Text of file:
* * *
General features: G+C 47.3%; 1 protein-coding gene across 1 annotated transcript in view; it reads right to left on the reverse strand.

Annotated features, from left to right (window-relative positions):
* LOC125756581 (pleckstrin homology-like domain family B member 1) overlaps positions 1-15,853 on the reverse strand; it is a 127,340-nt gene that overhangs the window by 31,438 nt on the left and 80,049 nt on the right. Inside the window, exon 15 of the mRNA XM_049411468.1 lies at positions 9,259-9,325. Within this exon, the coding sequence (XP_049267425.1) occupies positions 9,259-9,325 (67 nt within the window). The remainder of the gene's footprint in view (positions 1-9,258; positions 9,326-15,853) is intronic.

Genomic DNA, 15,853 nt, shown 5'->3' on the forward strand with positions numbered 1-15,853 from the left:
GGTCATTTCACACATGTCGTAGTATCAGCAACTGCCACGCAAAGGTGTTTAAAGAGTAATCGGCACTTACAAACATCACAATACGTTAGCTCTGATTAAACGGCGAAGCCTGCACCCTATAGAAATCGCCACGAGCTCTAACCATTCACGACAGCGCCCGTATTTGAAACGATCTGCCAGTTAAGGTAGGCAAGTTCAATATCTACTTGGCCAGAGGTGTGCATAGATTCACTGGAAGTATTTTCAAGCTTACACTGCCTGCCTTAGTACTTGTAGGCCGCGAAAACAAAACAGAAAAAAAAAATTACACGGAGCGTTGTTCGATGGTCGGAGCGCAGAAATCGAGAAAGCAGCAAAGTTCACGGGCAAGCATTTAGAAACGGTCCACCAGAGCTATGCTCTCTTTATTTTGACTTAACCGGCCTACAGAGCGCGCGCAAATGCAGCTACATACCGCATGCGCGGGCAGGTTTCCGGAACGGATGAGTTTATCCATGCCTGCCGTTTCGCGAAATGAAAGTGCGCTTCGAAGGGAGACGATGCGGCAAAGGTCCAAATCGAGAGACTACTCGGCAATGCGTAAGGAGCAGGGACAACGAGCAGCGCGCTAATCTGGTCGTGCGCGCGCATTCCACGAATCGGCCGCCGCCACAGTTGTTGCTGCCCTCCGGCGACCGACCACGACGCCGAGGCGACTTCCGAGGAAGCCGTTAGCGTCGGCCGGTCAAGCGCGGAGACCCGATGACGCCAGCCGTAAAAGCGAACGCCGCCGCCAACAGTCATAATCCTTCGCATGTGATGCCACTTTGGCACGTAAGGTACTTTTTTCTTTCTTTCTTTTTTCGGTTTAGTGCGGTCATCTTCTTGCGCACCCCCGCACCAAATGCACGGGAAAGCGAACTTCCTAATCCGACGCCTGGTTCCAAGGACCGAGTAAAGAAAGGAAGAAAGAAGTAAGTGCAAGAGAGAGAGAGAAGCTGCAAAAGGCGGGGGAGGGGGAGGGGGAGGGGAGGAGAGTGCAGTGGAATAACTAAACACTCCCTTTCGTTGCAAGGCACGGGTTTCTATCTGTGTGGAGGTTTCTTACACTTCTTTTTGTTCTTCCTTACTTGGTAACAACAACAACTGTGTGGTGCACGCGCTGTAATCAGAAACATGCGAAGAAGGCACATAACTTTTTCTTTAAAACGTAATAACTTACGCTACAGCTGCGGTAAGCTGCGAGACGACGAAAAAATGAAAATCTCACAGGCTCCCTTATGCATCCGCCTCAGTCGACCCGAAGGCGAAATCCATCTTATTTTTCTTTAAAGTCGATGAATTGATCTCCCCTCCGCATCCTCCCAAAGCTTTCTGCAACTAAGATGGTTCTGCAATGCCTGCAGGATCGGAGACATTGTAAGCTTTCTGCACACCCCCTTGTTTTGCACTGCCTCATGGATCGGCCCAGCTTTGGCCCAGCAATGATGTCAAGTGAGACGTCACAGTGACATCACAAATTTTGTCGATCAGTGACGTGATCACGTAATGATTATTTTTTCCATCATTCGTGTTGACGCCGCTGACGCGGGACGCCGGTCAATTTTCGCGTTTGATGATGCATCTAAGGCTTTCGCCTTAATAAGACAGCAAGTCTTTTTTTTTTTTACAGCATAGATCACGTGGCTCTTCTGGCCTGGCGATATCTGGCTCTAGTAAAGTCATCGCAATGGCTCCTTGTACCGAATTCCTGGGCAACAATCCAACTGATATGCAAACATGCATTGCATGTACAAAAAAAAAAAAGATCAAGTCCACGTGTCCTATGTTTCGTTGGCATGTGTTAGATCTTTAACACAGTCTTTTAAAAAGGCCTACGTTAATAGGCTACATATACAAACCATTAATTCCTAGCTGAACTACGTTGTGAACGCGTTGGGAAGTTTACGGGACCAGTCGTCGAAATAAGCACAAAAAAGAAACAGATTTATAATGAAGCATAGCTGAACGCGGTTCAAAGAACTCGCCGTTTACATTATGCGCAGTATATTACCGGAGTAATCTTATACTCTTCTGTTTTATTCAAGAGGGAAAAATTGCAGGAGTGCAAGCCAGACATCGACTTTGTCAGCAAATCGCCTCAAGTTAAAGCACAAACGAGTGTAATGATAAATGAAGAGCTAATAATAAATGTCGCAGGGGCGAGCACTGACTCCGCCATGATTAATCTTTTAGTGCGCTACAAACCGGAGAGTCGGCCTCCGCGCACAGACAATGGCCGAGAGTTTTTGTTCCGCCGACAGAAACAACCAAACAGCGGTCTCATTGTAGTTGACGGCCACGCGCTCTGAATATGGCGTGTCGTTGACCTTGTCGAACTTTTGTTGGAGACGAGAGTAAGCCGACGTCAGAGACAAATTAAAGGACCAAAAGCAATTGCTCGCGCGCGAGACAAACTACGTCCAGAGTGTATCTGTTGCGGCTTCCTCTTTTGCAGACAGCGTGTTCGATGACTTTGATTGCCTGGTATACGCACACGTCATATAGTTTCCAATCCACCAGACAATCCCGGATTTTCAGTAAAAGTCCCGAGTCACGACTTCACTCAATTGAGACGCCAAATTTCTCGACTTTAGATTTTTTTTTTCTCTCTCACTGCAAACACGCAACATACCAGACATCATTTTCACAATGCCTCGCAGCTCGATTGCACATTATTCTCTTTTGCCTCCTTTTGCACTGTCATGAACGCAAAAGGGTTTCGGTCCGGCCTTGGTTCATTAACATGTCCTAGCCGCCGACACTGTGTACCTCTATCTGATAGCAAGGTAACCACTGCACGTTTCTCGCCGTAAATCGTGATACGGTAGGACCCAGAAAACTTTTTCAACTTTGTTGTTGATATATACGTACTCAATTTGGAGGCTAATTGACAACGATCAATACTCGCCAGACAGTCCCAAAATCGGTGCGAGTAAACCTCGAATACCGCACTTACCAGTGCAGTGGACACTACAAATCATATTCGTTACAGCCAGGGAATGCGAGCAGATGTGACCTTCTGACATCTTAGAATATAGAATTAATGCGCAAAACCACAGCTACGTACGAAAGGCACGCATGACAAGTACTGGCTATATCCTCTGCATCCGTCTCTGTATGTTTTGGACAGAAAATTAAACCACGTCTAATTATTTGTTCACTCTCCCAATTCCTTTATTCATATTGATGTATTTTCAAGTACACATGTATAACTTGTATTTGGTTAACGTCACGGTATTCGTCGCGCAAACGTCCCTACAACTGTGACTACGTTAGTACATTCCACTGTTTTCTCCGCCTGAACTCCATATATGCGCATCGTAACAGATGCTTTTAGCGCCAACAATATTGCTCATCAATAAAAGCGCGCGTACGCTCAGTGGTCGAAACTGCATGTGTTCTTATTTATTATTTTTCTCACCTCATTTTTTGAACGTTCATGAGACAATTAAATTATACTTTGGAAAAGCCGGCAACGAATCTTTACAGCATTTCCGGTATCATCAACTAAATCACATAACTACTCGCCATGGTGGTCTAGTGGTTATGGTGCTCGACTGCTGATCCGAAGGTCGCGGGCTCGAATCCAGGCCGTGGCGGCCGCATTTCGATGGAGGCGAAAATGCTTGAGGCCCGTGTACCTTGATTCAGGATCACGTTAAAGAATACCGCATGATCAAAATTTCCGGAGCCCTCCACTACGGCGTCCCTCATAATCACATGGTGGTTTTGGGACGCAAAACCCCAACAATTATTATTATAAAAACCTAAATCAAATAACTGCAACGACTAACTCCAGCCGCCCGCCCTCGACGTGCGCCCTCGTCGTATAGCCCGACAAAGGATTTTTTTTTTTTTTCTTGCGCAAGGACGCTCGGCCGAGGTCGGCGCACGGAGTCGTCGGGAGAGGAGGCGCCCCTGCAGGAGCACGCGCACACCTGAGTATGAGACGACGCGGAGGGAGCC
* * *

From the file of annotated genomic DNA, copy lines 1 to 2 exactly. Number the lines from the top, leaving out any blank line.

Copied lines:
General features: G+C 47.3%; 1 protein-coding gene across 1 annotated transcript in view; it reads right to left on the reverse strand.

Annotated features, from left to right (window-relative positions):